In my last blog I told you why coming to India is the ultimate way of getting out of one’s comfort zone and encourages Creative Stress. It feels like I arrived in India a month ago but in fact I’ve only been here less than a week. I just had to get off the plane at Delhi and sit in a cafe while waiting for a connecting flight to sense that I had landed on a different planet or shifted to an alternative dimension.
This was the headline that jumped off the page of The Times of India. I mean, can you imagine reading a headline like that in Europe? How does somebody swallow that many nails – how does someone swallow a single nail – without serious consequences, by which I mean, fairly imminent death? Even if you were schizophrenic? Not to make light of a serious psychiatric condition, but did he think he was a lump of wood? Finger nails, OK, but 2-inch metal nails? The patient was said to have had a plasma-and-albumin imbalance, but presumably not an iron deficiency.
So here I am in Varanasi which is one of the oldest and holiest cities in India, on the banks of the revered Ganges and a place of joyous pilgrimage for Hindus. To take a dip in the river is to cleanse the soul. The cynical Western view would be to point out the irony of bathing in what is, in a material sense, and putting it mildly, some fairly unpure water. To reach its banks one needs to tread carefully, too, partly because of the sheer volume of humanity heading in the same direction and partly because the city’s pitted pavements bear plenty of evidence of its significant cow population.
But Hindus rejoice just to be here and although I’m an atheist their faith fascinates me greatly, even if I could never share it. Their devotion and the mythical complexities of Hinduism are, in any case, another example of how coming to India feels like being plunged into a parallel universe. I mean, there are reckoned to be 330 million Hindu deities. 330 million! Who has counted them, I’d like to know? Wikipedia tells me: No one has a list of the 330 million goddesses and gods, but scholars state all deities are typically viewed in Hinduism as “emanations or manifestation of genderless principle called Brahman, representing the many facets of Ultimate Reality”. OK, fair enough.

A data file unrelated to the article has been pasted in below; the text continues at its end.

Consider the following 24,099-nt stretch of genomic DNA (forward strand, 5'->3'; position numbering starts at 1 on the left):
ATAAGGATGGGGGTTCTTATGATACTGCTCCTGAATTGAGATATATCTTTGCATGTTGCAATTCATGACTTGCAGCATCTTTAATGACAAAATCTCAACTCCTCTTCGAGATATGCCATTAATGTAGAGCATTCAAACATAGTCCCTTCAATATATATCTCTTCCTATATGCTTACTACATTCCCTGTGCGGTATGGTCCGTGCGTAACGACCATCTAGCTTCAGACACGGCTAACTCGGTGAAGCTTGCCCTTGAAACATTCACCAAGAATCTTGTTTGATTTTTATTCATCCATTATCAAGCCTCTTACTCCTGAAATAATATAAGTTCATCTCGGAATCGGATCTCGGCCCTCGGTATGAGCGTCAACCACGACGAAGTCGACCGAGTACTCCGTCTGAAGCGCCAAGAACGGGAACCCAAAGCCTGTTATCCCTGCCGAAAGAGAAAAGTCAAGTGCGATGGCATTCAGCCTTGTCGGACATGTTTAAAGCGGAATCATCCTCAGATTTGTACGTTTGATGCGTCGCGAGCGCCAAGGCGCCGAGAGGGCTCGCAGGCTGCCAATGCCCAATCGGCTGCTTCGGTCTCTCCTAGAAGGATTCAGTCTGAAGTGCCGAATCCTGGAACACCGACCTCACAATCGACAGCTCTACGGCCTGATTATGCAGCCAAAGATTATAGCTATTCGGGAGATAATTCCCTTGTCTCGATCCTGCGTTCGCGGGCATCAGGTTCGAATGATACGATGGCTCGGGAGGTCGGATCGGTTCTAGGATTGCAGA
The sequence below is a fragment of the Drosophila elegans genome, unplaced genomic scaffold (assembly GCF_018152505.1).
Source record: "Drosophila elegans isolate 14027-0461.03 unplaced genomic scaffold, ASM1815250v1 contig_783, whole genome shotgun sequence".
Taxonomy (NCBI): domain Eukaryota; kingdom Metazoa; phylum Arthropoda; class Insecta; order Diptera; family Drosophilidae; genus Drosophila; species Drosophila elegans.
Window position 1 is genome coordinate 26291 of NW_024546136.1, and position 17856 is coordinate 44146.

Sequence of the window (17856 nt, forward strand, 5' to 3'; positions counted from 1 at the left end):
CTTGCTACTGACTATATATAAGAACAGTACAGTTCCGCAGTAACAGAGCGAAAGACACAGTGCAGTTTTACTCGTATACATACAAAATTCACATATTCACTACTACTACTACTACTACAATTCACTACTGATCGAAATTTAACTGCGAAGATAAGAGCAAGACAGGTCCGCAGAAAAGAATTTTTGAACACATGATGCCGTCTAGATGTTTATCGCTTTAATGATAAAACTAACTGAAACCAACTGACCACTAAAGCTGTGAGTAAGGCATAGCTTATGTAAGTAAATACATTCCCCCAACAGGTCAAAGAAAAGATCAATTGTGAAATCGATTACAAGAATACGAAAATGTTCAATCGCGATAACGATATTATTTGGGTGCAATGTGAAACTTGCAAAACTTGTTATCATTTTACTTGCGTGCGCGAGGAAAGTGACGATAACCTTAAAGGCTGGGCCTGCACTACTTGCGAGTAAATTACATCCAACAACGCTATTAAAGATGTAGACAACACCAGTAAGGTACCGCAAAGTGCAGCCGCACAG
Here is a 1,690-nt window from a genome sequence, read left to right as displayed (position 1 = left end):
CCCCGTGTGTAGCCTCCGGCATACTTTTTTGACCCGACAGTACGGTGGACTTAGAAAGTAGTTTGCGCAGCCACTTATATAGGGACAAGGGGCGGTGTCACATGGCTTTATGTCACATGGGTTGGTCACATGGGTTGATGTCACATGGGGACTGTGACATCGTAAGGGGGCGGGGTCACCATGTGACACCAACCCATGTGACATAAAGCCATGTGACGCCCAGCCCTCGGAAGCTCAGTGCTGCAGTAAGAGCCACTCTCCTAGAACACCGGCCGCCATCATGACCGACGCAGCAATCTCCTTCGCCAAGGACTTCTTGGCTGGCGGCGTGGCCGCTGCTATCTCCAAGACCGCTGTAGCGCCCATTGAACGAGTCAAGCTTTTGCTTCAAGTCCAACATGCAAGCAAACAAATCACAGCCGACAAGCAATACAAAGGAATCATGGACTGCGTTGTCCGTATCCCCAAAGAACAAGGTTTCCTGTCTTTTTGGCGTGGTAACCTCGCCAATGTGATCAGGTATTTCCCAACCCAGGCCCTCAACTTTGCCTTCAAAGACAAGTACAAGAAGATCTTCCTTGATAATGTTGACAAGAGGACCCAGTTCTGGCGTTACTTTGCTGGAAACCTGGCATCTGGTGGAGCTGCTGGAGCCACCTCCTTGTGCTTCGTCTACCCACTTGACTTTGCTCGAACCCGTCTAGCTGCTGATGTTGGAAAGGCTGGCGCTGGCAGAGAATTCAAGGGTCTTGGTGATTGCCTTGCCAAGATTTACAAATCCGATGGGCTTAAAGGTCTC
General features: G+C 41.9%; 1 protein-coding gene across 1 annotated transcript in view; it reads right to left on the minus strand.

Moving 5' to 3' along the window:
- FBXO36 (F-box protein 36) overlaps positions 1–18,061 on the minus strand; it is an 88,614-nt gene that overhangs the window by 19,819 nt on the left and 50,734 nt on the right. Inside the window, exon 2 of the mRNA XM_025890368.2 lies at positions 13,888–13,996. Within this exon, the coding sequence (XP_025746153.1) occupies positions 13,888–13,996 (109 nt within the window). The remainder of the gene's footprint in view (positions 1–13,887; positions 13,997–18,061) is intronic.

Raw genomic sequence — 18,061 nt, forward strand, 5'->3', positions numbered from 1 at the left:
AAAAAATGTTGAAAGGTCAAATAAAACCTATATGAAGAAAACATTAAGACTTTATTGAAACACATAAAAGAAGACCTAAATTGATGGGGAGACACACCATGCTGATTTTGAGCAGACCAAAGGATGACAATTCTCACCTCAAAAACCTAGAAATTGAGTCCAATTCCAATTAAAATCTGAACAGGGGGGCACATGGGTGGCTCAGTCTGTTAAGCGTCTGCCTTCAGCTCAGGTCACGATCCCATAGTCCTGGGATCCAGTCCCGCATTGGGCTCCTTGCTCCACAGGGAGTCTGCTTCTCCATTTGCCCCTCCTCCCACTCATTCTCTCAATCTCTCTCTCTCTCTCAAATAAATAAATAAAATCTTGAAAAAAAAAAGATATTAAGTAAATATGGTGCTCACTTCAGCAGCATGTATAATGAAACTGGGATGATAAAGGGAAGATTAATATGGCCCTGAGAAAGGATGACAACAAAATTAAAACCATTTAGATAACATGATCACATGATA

I’ve seen this river in many spots, including the Himalayan foothills near Rishikesh where the water has a healthy shade of glacial blue. The burdens placed on Mother Ganges downstream include heavy metals from factories, added to by the ashes and, it must be said, sometimes only partially incinerated remains of human bodies. Because of its especially holy status, Varanasi’s burning ghats, where bodies are ceremoniously ignited on huge pyres of logs, add to this load. Although the river has the power to clean itself of such an organic deposit, it finds it harder to deal with those heavy metals. Including any undigested 2-inch nails.
The soul of anyone so cremated is believed to be purified, first by actually leaving the body at this location and secondly by virtue of the cremation taking place on the river banks with the ashes deposited into the water. It’s a humbling spectacle.
I came here now to see a big festival, Dev Diwali, on the banks of the river, more expressions of devotion to the mighty Mother Ganges. I was so excited about it I smothered myself in foot cream thinking it was mosquito repellent. The mosquitoes will have nice soft feet at least.
For the festival, the ghats – the platforms and steps lining the river bank – are dazzlingly decorated with candles and lanterns, and there’ll be a lot of banging of drums, ringing of bells and chanting. I’ll be watching it from a boat, along with countless blissful pilgrims. You can’t really relax at an event like this. The boats will be barging each other in the same way as the traffic in the narrow streets, edging into the best vantage points. The noise will be cacophonous. I can’t wait!
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